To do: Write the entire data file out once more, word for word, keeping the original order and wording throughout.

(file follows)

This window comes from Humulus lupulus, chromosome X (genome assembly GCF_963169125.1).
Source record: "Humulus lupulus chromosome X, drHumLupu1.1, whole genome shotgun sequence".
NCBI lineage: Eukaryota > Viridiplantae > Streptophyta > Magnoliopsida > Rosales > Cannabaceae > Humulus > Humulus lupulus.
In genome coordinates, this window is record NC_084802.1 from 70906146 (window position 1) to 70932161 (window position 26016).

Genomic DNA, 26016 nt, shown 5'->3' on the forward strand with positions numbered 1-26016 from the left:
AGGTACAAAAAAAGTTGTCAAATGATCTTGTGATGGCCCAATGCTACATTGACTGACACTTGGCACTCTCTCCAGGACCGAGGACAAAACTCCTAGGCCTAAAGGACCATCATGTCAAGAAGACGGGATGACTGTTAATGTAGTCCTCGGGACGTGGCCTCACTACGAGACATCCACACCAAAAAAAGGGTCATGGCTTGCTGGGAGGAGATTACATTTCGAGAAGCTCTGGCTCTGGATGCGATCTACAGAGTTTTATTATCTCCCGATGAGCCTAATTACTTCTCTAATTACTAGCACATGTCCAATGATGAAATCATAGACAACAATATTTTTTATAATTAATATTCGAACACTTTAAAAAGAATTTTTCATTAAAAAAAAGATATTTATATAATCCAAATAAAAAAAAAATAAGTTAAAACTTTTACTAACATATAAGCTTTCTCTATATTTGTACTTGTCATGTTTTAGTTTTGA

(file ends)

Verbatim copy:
This window comes from Humulus lupulus, chromosome X (genome assembly GCF_963169125.1).
Source record: "Humulus lupulus chromosome X, drHumLupu1.1, whole genome shotgun sequence".
NCBI lineage: Eukaryota > Viridiplantae > Streptophyta > Magnoliopsida > Rosales > Cannabaceae > Humulus > Humulus lupulus.
In genome coordinates, this window is record NC_084802.1 from 70906146 (window position 1) to 70932161 (window position 26016).

Genomic DNA, 26016 nt, shown 5'->3' on the forward strand with positions numbered 1-26016 from the left:
AGGTACAAAAAAAGTTGTCAAATGATCTTGTGATGGCCCAATGCTACATTGACTGACACTTGGCACTCTCTCCAGGACCGAGGACAAAACTCCTAGGCCTAAAGGACCATCATGTCAAGAAGACGGGATGACTGTTAATGTAGTCCTCGGGACGTGGCCTCACTACGAGACATCCACACCAAAAAAAGGGTCATGGCTTGCTGGGAGGAGATTACATTTCGAGAAGCTCTGGCTCTGGATGCGATCTACAGAGTTTTATTATCTCCCGATGAGCCTAATTACTTCTCTAATTACTAGCACATGTCCAATGATGAAATCATAGACAACAATATTTTTTATAATTAATATTCGAACACTTTAAAAAGAATTTTTCATTAAAAAAAAGATATTTATATAATCCAAATAAAAAAAAAATAAGTTAAAACTTTTACTAACATATAAGCTTTCTCTATATTTGTACTTGTCATGTTTTAGTTTTGA